The corporate world is filled with expressions, specialized vocab words, and various acronyms.
You probably already know some of the classics like ASAP and FYI, but have you come across the more advanced ones below?
And more importantly, do you know how to use them?
Stands for… Out of office
Meaning: When someone is out of office, it means they are temporarily not available to work due to being on vacation or another type of leave.
Relatedly, out-of-office messages are set as automatic replies to emails/phone calls to let everyone know that one is not currently available.
Employees have been instructed to set up OOO responses.
Stands for… Return on investment
Meaning: Usually expressed as a percentage, ROI is a numerical measure of the success of a financial investment. If the return is positive, a profit was made. On the other hand, a negative ROI means that a portion of money was lost.
Example: The ROI of my stock portfolio is at a modest 6%.
Stands for… To be announced/To be confirmed
Meaning: Sometimes an event or product release is planned but not completely fleshed out in terms of schedule. When this happens, TBA and TBC are used to announce that something is coming but does not have a fixed date or time yet.
The clothing line is set to launch, but the exact date is TBA/TBC.
Stands for… Work(ing) from home
Meaning: With the rise of remote work, this term has become much more popular over the last few years. Working from home is exactly what it sounds like: Getting tasks done at home rather than commuting to an office each day.
If necessary, would you feel comfortable WFH?
Stands for… Headquarters
Meaning: Most large firms and corporations have locations in multiple cities, but their headquarters are considered the main office and administrative center of the entire company.
Many tech companies have their HQ in Silicon Valley.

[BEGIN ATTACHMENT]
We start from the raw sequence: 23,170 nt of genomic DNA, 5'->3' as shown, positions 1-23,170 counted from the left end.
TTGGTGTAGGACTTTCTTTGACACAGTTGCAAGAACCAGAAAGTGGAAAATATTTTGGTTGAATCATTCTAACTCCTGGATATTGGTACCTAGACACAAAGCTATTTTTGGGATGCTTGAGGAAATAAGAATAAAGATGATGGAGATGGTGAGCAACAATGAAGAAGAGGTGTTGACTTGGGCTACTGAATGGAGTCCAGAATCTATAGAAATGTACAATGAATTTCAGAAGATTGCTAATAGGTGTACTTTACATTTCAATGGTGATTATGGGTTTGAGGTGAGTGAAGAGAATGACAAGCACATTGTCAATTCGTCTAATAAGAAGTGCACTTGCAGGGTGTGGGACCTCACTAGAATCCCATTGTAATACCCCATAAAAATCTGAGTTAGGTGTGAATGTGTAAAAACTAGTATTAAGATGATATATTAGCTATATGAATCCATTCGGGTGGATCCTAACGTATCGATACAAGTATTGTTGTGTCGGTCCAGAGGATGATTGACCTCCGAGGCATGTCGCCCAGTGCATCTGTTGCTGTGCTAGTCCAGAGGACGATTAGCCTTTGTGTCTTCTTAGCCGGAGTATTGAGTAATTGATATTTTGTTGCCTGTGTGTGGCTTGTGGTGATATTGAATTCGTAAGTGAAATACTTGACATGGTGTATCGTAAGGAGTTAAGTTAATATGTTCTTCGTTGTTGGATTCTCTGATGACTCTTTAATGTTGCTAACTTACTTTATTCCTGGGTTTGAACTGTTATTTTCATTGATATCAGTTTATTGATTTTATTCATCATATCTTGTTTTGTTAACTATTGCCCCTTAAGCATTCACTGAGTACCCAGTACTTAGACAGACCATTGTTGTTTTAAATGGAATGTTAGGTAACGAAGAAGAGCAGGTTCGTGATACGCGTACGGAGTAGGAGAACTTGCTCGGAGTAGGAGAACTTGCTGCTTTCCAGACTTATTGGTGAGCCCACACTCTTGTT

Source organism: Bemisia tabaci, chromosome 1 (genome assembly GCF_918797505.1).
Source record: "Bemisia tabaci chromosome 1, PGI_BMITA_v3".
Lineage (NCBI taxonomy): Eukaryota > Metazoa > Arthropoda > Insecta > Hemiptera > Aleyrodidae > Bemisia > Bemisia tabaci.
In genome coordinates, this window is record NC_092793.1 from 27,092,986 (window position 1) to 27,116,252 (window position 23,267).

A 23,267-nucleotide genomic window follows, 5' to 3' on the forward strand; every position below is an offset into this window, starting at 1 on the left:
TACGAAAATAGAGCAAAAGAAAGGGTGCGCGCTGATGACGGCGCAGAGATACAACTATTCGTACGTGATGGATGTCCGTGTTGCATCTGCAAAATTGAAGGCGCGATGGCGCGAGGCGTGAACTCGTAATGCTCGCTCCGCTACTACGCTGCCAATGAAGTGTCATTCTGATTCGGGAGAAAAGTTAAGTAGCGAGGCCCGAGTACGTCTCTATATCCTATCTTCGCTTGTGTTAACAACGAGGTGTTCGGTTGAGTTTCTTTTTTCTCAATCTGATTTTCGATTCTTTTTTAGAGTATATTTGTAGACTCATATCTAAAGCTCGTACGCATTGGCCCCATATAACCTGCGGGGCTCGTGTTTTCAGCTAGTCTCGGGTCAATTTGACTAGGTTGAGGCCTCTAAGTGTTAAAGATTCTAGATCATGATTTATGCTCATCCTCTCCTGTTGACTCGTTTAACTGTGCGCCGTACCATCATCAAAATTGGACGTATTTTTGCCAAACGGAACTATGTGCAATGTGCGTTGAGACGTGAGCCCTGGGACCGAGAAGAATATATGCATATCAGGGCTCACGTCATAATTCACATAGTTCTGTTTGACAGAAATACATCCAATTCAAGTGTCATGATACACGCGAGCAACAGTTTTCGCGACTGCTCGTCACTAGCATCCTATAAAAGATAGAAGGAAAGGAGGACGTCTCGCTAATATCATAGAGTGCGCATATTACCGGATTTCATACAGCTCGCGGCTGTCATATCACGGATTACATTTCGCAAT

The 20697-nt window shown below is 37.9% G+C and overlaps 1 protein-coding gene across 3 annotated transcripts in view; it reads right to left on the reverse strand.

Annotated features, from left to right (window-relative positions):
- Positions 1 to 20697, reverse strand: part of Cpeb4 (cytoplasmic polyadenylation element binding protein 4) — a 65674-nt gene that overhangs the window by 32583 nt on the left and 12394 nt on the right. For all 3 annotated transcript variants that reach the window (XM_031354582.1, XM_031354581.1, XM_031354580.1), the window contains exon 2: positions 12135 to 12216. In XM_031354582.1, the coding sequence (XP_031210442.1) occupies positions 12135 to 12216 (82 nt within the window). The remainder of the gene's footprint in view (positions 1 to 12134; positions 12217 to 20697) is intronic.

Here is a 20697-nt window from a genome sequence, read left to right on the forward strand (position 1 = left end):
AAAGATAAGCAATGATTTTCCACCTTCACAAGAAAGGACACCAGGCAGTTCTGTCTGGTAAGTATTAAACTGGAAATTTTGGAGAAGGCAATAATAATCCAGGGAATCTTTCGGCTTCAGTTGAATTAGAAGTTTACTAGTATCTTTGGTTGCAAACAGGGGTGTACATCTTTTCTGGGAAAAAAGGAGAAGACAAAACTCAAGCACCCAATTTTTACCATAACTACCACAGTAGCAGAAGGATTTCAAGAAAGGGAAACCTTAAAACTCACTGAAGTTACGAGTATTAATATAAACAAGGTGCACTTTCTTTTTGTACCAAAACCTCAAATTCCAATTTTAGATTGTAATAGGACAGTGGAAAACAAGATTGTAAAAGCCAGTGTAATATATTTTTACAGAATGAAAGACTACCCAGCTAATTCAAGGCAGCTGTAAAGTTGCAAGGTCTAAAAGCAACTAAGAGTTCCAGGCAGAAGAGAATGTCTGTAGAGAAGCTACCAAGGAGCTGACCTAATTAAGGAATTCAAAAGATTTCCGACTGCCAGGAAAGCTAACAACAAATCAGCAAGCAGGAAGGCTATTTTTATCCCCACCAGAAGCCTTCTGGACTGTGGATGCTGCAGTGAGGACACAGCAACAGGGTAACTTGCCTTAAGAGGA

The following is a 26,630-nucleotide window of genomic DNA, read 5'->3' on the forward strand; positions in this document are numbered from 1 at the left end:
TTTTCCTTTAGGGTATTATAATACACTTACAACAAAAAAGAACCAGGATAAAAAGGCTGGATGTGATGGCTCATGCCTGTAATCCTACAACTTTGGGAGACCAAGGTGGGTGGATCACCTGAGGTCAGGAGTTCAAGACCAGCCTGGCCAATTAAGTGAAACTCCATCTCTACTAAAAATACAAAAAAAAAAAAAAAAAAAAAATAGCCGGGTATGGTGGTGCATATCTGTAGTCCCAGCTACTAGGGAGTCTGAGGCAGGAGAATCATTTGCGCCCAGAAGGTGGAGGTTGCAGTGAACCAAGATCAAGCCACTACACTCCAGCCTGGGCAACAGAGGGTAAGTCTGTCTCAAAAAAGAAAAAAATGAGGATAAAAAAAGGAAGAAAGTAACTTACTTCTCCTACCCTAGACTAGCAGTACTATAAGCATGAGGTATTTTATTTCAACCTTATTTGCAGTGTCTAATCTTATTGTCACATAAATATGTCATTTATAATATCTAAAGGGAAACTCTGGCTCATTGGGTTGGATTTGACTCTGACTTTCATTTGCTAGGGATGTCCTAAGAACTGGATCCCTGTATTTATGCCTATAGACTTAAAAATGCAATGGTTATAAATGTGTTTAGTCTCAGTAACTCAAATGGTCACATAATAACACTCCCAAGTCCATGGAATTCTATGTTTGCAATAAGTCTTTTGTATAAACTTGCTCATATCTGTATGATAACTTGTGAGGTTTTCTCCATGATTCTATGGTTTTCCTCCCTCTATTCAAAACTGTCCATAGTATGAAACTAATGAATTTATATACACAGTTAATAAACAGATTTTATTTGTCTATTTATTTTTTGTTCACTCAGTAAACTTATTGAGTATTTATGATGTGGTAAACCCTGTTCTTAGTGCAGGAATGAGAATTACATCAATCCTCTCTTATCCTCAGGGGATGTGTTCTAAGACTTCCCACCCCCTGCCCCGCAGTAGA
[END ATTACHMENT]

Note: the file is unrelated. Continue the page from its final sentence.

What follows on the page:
A great title can draw readers in and get them intrigued right away, but the opposite is true as well. A bad or misleading one can sour a story before it even begins. So how do writers go about this? Well, they adhere to specific rules and established norms like those described below!
Do: Practice proper capitalization
Titles follow different capitalization guidelines (known as title case) than regular sentences.
|Capitalize the first letter of these word categories|
|Subordinate conjunctions (like because)||The first and last word|
|But leave these parts of speech lowercase|
|Articles (a, an & the)||Prepositions of fewer than 5 letters||Coordinate conjunctions (aka FANBOYS)|
Don’t: Make the title too wordy
As a rule of thumb, titles should generally be between 3 and 12 words. Articles and reports are often closer to a dozen, while titles of books and stories are usually on the shorter side. Going any longer than 12 words can become too confusing for potential readers and cause them to lose interest.
Do: Consider the content & audience
When writing a blog post, you’ll want a catchy, exciting, or mysterious title with keywords for SEO. On the other hand, a title for an academic essay or report should be a more formal summary of the content.
Blog example: 3 MAJOR Keys to Planning an Incredible Trip!
Academic example: Examining Aspects of Organizing a Vacation
Don’t: Be afraid to make changes if needed
After completing your novel, essay, report, or article, you may realize that the original title you had in mind does not suit the finished product.
Luckily, you can still change a working title up until the point of publication. Be flexible with your titles in order to give yourself more options!
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